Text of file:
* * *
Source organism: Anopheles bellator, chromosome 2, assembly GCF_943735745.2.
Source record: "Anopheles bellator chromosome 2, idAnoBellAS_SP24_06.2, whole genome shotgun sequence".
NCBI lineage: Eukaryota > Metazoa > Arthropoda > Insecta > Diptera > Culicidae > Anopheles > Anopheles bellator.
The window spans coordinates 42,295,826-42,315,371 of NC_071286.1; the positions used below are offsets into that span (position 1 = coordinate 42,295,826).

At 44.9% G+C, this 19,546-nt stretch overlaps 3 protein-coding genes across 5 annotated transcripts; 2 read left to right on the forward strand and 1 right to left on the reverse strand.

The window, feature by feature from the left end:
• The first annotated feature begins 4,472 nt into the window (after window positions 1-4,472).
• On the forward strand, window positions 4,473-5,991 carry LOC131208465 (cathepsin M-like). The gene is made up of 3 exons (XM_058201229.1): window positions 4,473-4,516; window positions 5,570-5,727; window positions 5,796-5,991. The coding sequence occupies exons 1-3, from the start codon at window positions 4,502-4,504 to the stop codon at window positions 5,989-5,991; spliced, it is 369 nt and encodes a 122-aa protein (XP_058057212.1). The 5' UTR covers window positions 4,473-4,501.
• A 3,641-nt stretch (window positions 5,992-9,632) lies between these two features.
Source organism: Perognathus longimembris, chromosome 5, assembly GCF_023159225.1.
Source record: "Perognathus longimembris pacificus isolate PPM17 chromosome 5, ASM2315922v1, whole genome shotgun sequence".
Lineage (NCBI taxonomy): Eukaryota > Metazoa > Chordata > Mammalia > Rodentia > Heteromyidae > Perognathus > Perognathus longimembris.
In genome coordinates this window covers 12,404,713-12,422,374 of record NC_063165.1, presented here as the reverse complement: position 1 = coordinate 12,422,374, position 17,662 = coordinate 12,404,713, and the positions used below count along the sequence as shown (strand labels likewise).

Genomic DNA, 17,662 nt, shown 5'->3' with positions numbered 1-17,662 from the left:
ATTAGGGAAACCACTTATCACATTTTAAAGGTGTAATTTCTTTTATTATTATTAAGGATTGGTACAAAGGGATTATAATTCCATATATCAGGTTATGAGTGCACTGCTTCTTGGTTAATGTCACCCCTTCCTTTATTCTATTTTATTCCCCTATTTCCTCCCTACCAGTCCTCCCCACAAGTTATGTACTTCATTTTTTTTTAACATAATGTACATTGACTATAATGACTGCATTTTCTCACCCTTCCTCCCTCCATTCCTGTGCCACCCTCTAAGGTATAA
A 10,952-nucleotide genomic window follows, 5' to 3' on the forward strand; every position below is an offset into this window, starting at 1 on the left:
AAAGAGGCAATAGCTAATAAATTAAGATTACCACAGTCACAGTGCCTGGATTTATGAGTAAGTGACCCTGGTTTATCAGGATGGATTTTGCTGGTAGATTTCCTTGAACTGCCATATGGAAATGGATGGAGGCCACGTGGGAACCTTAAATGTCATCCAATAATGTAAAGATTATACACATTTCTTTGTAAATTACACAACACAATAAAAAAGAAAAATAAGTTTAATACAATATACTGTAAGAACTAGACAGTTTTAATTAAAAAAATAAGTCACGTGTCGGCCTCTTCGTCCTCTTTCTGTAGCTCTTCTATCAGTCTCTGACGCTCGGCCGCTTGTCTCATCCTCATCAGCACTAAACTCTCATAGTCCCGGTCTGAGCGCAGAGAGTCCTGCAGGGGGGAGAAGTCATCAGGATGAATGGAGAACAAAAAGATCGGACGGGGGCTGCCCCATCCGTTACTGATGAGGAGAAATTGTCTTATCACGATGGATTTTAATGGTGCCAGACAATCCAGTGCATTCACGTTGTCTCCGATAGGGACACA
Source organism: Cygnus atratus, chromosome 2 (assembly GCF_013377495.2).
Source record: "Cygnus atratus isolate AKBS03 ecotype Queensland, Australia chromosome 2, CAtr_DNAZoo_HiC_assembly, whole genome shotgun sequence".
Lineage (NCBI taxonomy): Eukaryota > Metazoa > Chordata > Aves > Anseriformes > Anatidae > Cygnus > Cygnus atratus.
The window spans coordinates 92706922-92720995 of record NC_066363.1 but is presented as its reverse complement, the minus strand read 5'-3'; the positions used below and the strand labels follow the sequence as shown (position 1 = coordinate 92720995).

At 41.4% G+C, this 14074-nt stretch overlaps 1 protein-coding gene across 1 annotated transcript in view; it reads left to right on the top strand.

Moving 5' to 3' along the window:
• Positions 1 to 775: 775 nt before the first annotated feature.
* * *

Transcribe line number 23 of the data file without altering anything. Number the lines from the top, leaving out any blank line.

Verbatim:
Moving 5' to 3' along the window: